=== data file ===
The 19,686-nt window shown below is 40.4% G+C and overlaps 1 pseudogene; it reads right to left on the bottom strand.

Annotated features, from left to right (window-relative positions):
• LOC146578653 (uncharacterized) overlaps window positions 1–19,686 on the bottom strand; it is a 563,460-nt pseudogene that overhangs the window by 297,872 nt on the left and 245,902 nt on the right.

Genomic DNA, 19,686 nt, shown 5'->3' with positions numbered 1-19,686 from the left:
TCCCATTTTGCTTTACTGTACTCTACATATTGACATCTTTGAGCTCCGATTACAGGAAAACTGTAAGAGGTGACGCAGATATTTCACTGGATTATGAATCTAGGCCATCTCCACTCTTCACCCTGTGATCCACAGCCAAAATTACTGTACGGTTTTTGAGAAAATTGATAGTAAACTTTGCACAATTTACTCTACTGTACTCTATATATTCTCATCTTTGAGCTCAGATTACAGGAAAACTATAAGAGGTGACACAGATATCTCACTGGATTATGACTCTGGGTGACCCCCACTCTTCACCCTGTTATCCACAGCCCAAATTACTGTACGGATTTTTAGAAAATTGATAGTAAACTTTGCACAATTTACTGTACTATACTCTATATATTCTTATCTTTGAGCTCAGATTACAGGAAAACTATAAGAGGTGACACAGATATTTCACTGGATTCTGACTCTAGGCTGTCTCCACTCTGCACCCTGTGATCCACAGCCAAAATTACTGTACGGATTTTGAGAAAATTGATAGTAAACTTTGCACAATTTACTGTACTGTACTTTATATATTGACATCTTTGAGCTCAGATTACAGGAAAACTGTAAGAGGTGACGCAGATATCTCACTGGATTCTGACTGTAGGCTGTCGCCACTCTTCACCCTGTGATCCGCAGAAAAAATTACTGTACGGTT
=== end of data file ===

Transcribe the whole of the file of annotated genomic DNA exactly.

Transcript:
The 19,686-nt window shown below is 40.4% G+C and overlaps 1 pseudogene; it reads right to left on the bottom strand.

Annotated features, from left to right (window-relative positions):
• LOC146578653 (uncharacterized) overlaps window positions 1–19,686 on the bottom strand; it is a 563,460-nt pseudogene that overhangs the window by 297,872 nt on the left and 245,902 nt on the right.

Genomic DNA, 19,686 nt, shown 5'->3' with positions numbered 1-19,686 from the left:
TCCCATTTTGCTTTACTGTACTCTACATATTGACATCTTTGAGCTCCGATTACAGGAAAACTGTAAGAGGTGACGCAGATATTTCACTGGATTATGAATCTAGGCCATCTCCACTCTTCACCCTGTGATCCACAGCCAAAATTACTGTACGGTTTTTGAGAAAATTGATAGTAAACTTTGCACAATTTACTCTACTGTACTCTATATATTCTCATCTTTGAGCTCAGATTACAGGAAAACTATAAGAGGTGACACAGATATCTCACTGGATTATGACTCTGGGTGACCCCCACTCTTCACCCTGTTATCCACAGCCCAAATTACTGTACGGATTTTTAGAAAATTGATAGTAAACTTTGCACAATTTACTGTACTATACTCTATATATTCTTATCTTTGAGCTCAGATTACAGGAAAACTATAAGAGGTGACACAGATATTTCACTGGATTCTGACTCTAGGCTGTCTCCACTCTGCACCCTGTGATCCACAGCCAAAATTACTGTACGGATTTTGAGAAAATTGATAGTAAACTTTGCACAATTTACTGTACTGTACTTTATATATTGACATCTTTGAGCTCAGATTACAGGAAAACTGTAAGAGGTGACGCAGATATCTCACTGGATTCTGACTGTAGGCTGTCGCCACTCTTCACCCTGTGATCCGCAGAAAAAATTACTGTACGGTT